according to established or newly developed criteria. Data will
be evaluated in an objective manner, using a series of expert
systems which will be developed for that purpose.
4. Fill in the data gaps by calculating missing properties using
existing or newly developed theoretical techniques which have
been validated for the various classes of compounds found in the
5. Disseminate the database.
6. Maintain and update the database.
1. Establishment of a PPD National Research Project Coordination
A team of scientists from ARS, other government agencies, and
industry has been established to provide leadership and facilitate
the team coordination. The team will function under the guidance of
the ARS National Program staff (NPS) representatives. The team
members will consist of scientists from the Systems Research
Laboratory and the Pesticide Degradation Laboratory in Beltsville,
Missouri, the Southeast Watershed Research Laboratory in Tifton,
Georgia, scientists from other government agencies, and scientists
from universities and industry (from companies belonging to the
National Agriculture Chemical Association (NACAI). Representatives
from the EPA Office of Toxic Substances, Office of Pesticide
Program and US Geological survey are also being asked to serve on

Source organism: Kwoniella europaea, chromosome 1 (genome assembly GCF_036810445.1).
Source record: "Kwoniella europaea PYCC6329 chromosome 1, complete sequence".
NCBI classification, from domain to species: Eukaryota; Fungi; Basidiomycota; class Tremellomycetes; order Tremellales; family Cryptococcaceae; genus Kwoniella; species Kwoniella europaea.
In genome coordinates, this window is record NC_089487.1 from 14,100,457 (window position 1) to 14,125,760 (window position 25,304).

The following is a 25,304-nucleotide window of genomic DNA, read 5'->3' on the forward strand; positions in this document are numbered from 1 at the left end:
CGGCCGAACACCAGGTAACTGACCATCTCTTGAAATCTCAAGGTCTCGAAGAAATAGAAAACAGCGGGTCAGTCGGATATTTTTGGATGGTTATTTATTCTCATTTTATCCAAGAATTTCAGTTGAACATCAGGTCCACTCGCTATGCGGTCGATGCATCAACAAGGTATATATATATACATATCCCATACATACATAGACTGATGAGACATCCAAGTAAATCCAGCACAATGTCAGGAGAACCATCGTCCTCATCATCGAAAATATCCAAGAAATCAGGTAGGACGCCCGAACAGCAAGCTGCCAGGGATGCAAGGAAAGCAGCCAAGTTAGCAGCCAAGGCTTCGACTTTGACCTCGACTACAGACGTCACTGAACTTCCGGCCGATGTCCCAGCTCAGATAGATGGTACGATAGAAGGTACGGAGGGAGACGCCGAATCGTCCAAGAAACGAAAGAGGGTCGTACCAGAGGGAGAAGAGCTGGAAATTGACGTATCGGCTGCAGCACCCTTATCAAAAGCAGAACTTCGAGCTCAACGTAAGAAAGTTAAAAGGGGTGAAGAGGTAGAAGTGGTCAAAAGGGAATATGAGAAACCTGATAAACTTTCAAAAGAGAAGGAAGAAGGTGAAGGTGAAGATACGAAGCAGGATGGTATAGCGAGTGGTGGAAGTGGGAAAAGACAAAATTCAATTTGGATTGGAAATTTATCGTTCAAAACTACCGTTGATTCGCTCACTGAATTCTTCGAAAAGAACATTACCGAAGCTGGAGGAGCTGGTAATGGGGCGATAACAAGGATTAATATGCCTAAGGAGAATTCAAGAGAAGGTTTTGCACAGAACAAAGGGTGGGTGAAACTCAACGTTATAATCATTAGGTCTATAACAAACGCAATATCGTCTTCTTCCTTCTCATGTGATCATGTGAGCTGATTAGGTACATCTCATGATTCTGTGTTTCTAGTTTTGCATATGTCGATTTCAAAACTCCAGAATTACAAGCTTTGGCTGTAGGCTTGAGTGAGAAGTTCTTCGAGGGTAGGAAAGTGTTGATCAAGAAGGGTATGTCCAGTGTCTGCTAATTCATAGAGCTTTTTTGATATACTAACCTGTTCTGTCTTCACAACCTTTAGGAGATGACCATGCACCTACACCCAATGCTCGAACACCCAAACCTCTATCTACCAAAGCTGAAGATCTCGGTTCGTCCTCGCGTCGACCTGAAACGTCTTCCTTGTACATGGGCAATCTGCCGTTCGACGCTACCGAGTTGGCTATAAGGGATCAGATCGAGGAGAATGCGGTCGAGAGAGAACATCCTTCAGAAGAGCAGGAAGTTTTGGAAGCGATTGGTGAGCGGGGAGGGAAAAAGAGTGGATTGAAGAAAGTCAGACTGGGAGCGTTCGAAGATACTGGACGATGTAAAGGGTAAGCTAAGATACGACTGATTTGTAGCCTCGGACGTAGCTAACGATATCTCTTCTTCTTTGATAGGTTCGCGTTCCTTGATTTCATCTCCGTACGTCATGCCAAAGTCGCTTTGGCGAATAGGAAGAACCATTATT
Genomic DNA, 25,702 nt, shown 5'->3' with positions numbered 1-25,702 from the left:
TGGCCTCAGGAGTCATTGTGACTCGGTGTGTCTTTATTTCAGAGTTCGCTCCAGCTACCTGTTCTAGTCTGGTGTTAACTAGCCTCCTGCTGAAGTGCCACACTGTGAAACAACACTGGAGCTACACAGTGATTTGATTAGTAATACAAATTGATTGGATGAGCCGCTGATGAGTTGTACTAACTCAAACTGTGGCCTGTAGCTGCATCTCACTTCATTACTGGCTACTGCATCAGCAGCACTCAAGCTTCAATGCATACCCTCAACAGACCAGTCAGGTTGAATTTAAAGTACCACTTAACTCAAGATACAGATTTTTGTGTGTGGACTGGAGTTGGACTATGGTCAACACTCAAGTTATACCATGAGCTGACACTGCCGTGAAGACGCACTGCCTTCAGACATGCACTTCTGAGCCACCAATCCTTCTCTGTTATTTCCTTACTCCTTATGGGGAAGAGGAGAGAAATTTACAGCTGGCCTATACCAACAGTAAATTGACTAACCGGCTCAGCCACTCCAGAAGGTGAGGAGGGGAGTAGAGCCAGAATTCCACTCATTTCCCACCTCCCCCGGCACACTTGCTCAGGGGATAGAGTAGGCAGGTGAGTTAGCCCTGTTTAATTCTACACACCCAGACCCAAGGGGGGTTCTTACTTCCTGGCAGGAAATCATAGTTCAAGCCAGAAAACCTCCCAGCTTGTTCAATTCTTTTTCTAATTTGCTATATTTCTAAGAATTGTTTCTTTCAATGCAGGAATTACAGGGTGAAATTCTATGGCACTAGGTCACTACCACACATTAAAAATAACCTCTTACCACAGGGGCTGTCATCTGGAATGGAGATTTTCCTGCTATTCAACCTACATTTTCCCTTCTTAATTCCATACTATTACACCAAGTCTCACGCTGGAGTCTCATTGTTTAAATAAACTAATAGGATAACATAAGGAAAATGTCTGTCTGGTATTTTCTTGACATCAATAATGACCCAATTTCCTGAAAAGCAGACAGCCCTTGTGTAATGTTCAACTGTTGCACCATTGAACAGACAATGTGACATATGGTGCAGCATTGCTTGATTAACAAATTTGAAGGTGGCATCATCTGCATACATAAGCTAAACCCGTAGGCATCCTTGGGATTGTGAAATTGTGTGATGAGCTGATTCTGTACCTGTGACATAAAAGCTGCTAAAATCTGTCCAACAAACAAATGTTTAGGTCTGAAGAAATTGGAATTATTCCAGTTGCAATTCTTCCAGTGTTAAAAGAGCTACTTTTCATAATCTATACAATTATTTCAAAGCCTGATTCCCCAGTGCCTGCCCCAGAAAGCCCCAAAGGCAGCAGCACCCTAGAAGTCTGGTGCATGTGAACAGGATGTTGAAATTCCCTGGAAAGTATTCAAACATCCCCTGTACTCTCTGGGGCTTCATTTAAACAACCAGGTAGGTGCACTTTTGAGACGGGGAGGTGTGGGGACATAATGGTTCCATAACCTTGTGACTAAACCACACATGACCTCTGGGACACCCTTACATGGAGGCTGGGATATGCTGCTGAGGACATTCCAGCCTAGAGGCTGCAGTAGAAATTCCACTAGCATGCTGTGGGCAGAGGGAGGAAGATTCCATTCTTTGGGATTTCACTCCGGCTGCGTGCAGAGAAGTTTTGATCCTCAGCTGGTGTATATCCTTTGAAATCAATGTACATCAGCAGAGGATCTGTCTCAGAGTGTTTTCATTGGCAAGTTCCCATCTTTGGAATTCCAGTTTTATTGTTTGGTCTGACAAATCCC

the team. A representative from the International Union of Pure and
Applied Chemistry (IUPAC) Pesticide Commission will also be asked
to serve on the team. IUPAC participation is important as part of
the evaluation of the database and the distribution of the database
to the scientific community. The team will use the System Research
Laboratory's Agricultural Systems Research Resource (ASRR) computer
conferencing software for continuing discussions. The conference.
"PESTICIDE DATABASE" has been established and all interested parties
are being invited to join the conference, which can be accessed by
direct dial, Telenet, or Arpanet.
The PPD NRPCT will approve the plans submitted to the group by the
Team Leader and generally oversee the activities to assure that
they are on target, on time, and are supporting ARS objectives and
other groundwater needs of the U.S.A. When necessary the PPD NRPCT
will meet, although most of the work is expected to be done locally
and via computer conferencing.
2. Design the database and search the literature, obtain data from
other sources, and enter the data into the database.
The first 30 compounds have been chosen for the database from a
prioritized list of compounds being studied by the ARS. These are
Figure 1. Many additional compounds are to be added in the